keywords = "investigative review, supporting independent reviews, Scottish Government",
author = "Alison Britton",
note = "Report published by GCU, FT uploaded on request by author. ET 19/6/19",
year = "2018",
month = "10",
day = "25",
language = "English",
publisher = "Glasgow Caledonian University",

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An Investigative Review into the Process of Establishing, Managing and Supporting Independent Reviews in Scotland. / Britton, Alison.

Glasgow Caledonian University, 2018.

Research output: Book/ReportCommissioned report

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N2 - Executive SummaryA petition on polypropylene mesh medical devices was lodged in April 2014 to the Public Petitions Committee of the Scottish Parliament by Elaine Holmes and Olive McIIroy on behalf of the Scottish Mesh Survivors ‘Hear Our Voice’ campaign.The Petition was lodged to draw attention to a number of women who had experienced serious complications following procedures to treat pelvic organ prolapse and stress urinary incontinence. This was linked with under-reporting of adverse events and a poor understanding as to why these complications had occurred. It received in excess of 1,700 signatures and 212 comments.Following further evidence provided by the petitioners, Elaine Holmes and Olive McIlroy, on 17 June 2014, Alex Neil – then the Cabinet Secretary for Health and Wellbeing – informed the Committee that he intended to commission an Independent Review. The Review would not only explore the evidence that the petitioners had provided, but also consider complication rates and under-reporting of adverse events as well as looking at the overall evidence base for mesh devices.The Scottish Independent Review Group held its first meeting on 25 August 2014.On 27 March 2017, the Scottish Government published the Mesh Review’s Final Report, entitled The Scottish Independent Review of the Use, Safety and Efficacy of Transvaginal Mesh Implants in the Treatment of Stress Urinary Incontinence and Pelvic Organ Prolapse in Women.[1] This was preceded by an Interim Report which was published on 2 October 2015.Prior to the publication of the Final Report, the first chair resigned and a second chair was appointed. Three further members of the Mesh Review Group resigned. The publication of the Final Report generated widespread criticism. Concerns ranged from the evaluation and exclusion of certain evidence, to the independence of the review process, and in particular to the inclusion of the petitioners’ input to the Final Report, despite their resignation and request for their contribution to be removed.In response to these concerns, on 18 May 2017, the then Cabinet Secretary for Health and Sport, Shona Robison, advised the Public Petitions Committee of the Scottish Parliament that the process by which the Mesh Review Group came to its conclusions would in itself, be examined. An Investigative Review would be commissioned to undertake this task.This report presents the findings of that Investigative Review. The task of this investigation has not been to reconsider the merits of the Mesh Review’s substantive conclusions on the safety and efficacy of transvaginal mesh implants, nor have we sought to apportion individual blame for any failing or omissions. That was not our remit. We have however, attempted to discover what caused the Mesh Review to be received in the way that it was.Our Report comprises 10 chapters. It takes a chronological approach, from the commissioning of the Mesh Review until its publication. The balance of this chapter introduces key information about the composition of this Investigative Review Group and our methodology. Each subsequent chapter discusses key areas in which we have identified failures or mistakes as well as lessons which can usefully be learned from the Mesh Review for the establishment, management and support of future independent reviews.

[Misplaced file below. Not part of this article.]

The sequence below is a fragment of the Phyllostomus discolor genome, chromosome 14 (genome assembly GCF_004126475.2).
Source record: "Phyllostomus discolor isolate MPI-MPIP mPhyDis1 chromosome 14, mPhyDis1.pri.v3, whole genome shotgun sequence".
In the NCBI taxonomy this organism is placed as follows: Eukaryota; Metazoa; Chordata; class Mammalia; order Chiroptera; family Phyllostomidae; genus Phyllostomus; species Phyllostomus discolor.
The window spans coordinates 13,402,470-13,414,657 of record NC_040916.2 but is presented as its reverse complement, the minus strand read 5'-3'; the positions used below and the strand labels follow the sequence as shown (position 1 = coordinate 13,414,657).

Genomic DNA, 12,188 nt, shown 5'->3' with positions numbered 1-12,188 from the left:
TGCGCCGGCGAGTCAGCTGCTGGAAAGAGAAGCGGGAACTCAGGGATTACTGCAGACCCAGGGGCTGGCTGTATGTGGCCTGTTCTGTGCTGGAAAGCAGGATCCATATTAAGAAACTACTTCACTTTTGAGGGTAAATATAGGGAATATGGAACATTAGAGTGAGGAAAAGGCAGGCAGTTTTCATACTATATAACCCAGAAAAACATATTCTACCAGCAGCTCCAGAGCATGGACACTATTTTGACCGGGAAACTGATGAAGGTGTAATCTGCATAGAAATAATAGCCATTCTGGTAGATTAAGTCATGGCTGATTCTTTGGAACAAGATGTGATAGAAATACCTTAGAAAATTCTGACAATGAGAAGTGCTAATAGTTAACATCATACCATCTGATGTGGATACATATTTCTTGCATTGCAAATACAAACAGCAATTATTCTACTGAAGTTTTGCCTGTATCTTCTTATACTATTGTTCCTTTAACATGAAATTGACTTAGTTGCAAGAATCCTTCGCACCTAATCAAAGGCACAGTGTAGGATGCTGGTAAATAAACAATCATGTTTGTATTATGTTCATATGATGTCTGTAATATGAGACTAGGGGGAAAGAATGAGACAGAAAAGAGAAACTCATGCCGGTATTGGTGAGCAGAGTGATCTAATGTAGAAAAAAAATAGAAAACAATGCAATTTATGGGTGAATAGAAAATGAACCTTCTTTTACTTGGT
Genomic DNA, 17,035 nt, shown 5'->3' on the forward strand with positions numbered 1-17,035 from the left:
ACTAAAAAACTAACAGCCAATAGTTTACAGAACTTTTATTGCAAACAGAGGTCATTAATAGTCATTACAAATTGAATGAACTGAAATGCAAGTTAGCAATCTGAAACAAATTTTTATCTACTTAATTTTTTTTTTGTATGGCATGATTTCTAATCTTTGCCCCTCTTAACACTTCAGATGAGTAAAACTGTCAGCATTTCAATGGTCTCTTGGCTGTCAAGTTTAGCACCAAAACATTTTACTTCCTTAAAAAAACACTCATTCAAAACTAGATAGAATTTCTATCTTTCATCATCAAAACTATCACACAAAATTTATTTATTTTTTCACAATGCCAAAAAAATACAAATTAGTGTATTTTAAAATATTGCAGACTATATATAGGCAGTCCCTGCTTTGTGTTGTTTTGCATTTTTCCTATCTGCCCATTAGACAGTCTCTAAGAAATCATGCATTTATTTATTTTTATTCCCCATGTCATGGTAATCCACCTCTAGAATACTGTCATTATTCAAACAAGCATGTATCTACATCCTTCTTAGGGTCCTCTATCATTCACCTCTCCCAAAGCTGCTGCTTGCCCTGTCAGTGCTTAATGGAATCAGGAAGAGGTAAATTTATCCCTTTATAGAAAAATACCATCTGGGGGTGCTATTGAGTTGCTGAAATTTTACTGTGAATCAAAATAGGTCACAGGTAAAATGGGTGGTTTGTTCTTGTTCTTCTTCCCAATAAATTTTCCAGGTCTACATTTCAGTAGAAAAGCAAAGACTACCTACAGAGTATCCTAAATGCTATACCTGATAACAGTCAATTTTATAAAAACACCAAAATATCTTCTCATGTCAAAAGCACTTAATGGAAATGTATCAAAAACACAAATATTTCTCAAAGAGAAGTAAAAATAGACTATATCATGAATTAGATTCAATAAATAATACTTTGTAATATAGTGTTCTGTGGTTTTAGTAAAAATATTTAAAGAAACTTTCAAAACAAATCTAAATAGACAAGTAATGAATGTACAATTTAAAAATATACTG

AB - Executive SummaryA petition on polypropylene mesh medical devices was lodged in April 2014 to the Public Petitions Committee of the Scottish Parliament by Elaine Holmes and Olive McIIroy on behalf of the Scottish Mesh Survivors ‘Hear Our Voice’ campaign.The Petition was lodged to draw attention to a number of women who had experienced serious complications following procedures to treat pelvic organ prolapse and stress urinary incontinence. This was linked with under-reporting of adverse events and a poor understanding as to why these complications had occurred. It received in excess of 1,700 signatures and 212 comments.Following further evidence provided by the petitioners, Elaine Holmes and Olive McIlroy, on 17 June 2014, Alex Neil – then the Cabinet Secretary for Health and Wellbeing – informed the Committee that he intended to commission an Independent Review. The Review would not only explore the evidence that the petitioners had provided, but also consider complication rates and under-reporting of adverse events as well as looking at the overall evidence base for mesh devices.The Scottish Independent Review Group held its first meeting on 25 August 2014.On 27 March 2017, the Scottish Government published the Mesh Review’s Final Report, entitled The Scottish Independent Review of the Use, Safety and Efficacy of Transvaginal Mesh Implants in the Treatment of Stress Urinary Incontinence and Pelvic Organ Prolapse in Women.[1] This was preceded by an Interim Report which was published on 2 October 2015.Prior to the publication of the Final Report, the first chair resigned and a second chair was appointed. Three further members of the Mesh Review Group resigned. The publication of the Final Report generated widespread criticism. Concerns ranged from the evaluation and exclusion of certain evidence, to the independence of the review process, and in particular to the inclusion of the petitioners’ input to the Final Report, despite their resignation and request for their contribution to be removed.In response to these concerns, on 18 May 2017, the then Cabinet Secretary for Health and Sport, Shona Robison, advised the Public Petitions Committee of the Scottish Parliament that the process by which the Mesh Review Group came to its conclusions would in itself, be examined. An Investigative Review would be commissioned to undertake this task.This report presents the findings of that Investigative Review. The task of this investigation has not been to reconsider the merits of the Mesh Review’s substantive conclusions on the safety and efficacy of transvaginal mesh implants, nor have we sought to apportion individual blame for any failing or omissions. That was not our remit. We have however, attempted to discover what caused the Mesh Review to be received in the way that it was.Our Report comprises 10 chapters. It takes a chronological approach, from the commissioning of the Mesh Review until its publication. The balance of this chapter introduces key information about the composition of this Investigative Review Group and our methodology. Each subsequent chapter discusses key areas in which we have identified failures or mistakes as well as lessons which can usefully be learned from the Mesh Review for the establishment, management and support of future independent reviews.